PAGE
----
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But, can you explain Hoisting in Javascript with examples?

But, can you explain Hoisting in Javascript with examples?

Jyoti Bisht's photo
Jyoti Bisht
·Feb 17, 2021·

10 min read

Yes I can !. What is hoisting and how can one "magically" use variables even before declaration?. Well, its not magic, it is all due to the concept of hoisting. What is hoisting? Let us understand in detail. This blog will be a long detailed explanation of hoisting in different situations. If you like this blog, please leave a thumbs up ! So, Get your coffee, laptop and notebook because we are going to type different codes and see how hoisting works in each one of them!

Let us begin and understand hoisting with one step at a time : For example I need to declare and print a variable. How do I do that?

var x;
x = 5;
console.log(`Your variable x is ${x}`);

Seems good right?. Now when I run this code , I get the output as : "Your variable x is 5".

But what if I change the way I write the above code. I shall make the code like this now :

x=5;
console.log(`Your variable x still is ${x}`);
var x;

I get output again !. But how did this happen? Why did I not get any errors? The phenomena you saw happening is known as hoisting.

Let us define hoisting now. Hoisting is the behaviour of Javascript (and remember not a feature but behaviour) where in Javascript moves all declarations to the top of current scope. So, that means wherever you declare the "x" variable, you can still access the value inside it anywhere in the program - even before its declaration!.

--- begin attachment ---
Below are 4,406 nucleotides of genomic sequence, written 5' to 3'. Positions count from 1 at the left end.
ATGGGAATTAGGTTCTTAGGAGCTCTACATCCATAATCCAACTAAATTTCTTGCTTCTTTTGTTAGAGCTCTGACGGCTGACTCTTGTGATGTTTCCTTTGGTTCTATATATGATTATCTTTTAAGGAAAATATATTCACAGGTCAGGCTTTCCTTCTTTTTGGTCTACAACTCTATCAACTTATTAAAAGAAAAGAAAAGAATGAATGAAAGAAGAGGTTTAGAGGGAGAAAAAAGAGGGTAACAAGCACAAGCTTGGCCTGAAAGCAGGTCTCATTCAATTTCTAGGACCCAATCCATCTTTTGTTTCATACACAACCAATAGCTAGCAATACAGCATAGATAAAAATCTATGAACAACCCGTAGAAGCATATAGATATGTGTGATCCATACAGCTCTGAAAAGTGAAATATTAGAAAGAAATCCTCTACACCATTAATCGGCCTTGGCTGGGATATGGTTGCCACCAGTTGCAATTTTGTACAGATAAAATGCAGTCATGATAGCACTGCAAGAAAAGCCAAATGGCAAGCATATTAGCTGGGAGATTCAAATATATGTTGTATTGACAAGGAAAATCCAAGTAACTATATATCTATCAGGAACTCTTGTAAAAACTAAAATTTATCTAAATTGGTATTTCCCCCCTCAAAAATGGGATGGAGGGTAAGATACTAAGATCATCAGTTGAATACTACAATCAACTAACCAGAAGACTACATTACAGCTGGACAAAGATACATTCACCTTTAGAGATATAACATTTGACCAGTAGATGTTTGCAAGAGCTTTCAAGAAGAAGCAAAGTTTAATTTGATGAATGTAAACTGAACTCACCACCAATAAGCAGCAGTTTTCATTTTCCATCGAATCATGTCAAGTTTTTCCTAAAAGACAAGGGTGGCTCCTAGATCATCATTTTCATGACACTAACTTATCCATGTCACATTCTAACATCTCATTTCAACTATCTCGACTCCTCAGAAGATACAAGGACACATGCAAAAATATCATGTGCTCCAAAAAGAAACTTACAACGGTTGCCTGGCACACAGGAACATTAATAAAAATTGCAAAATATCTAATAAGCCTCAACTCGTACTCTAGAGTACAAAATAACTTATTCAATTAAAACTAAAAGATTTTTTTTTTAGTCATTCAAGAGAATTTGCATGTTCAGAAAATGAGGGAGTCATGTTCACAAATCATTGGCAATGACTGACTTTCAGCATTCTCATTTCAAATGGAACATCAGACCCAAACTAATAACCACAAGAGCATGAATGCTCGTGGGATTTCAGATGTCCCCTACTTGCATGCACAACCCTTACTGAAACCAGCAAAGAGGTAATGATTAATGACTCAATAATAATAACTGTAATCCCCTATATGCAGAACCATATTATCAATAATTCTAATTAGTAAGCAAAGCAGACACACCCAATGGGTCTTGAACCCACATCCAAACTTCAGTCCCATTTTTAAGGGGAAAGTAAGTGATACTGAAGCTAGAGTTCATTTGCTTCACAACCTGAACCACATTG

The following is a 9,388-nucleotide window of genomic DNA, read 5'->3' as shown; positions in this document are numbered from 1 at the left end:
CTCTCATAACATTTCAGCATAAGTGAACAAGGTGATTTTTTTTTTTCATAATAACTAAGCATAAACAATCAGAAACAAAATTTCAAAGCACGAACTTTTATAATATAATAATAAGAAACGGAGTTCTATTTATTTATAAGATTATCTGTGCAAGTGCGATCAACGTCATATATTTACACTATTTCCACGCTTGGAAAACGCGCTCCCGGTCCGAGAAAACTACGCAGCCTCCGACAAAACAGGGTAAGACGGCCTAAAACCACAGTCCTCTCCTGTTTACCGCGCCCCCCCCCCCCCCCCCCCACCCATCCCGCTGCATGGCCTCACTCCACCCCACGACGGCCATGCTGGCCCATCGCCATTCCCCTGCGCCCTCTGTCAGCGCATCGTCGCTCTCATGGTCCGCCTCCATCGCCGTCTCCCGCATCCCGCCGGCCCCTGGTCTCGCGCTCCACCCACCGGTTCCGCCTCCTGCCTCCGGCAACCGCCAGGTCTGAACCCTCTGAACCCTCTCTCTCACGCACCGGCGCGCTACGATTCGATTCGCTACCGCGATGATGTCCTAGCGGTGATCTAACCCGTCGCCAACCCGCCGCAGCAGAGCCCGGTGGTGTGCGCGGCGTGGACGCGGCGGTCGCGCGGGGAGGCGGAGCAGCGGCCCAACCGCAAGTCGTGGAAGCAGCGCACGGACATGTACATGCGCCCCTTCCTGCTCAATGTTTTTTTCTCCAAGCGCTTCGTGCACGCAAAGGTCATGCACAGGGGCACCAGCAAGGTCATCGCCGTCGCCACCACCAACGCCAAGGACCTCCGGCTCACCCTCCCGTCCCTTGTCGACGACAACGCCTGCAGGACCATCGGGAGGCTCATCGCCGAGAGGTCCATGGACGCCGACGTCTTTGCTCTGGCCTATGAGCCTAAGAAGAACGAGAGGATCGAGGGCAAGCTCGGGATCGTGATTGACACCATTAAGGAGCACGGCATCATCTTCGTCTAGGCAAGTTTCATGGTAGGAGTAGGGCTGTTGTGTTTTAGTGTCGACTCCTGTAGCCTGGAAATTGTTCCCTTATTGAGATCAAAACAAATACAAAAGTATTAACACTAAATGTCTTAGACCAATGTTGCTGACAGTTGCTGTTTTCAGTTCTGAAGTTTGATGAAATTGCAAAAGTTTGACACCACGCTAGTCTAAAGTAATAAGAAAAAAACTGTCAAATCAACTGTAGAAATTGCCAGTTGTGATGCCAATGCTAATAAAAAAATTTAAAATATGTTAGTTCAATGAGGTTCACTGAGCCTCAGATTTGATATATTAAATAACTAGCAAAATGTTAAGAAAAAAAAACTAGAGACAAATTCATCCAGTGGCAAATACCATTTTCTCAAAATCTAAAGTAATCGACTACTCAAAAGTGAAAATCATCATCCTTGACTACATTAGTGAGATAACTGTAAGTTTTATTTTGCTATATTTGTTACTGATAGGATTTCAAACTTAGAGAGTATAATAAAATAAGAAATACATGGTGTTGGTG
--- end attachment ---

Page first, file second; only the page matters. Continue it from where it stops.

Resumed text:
I would like to highlight the work "declaration". Why? Let us see this example.

var x;
console.log(`Your variable x is ${x}`);
x = 5;

Now, I do not get the correct value of x as my answer but instead get "undefined". Crazyy! Isn't it? No, because when I highlighted the word "declaration , I meant to show this. Here I declared the variable and initialized after use but in example 2, I initialized it before use and declared it after use. Hence, only declarations are hoisted and initialisations are not hoisted. How hoisting actually works ? Javascript scans the code for variable declarations before execution and hence we get the value of variable we use -> it is not magically moved above!.

Great going! Now let us understand how hoisting works for variables and functions etc because not everything in Javascript is hoisted. We will also understand their initial value (but what is initial value? - don't worry, it is explained).

1. Function declarations

Here, we are talking about normal functions in Javascript and not the function expressions and arrow functions !. Function declarations are hoisted and their initial value is that of function. Let us see an example

console.log(addNumbers(5, 7));
function addNumbers(i, j) {
    return i + j;
}

Output -> 12 Reason -> I am using my function even before declaring it without getting any error -> hence, function declarations are hoisted.

2. The "var" variable

As we saw in the second example, we were able to use the value of var x before declaration. Hence, var variables are hoisted. Initial value -> undefined (if initialization is after usage). How the initial value is undefined ? - See example 3 -> I was able to use "x" but I got the value of "undefined" instead of "5". This is what I mean when I say that "var variables are hoisted but with the initial value of undefined if they are not initialized before declaration".

Example? For sure!

console.log(`My username is ${me}`);
var me = "Joeyouss";

Output -> My username is undefined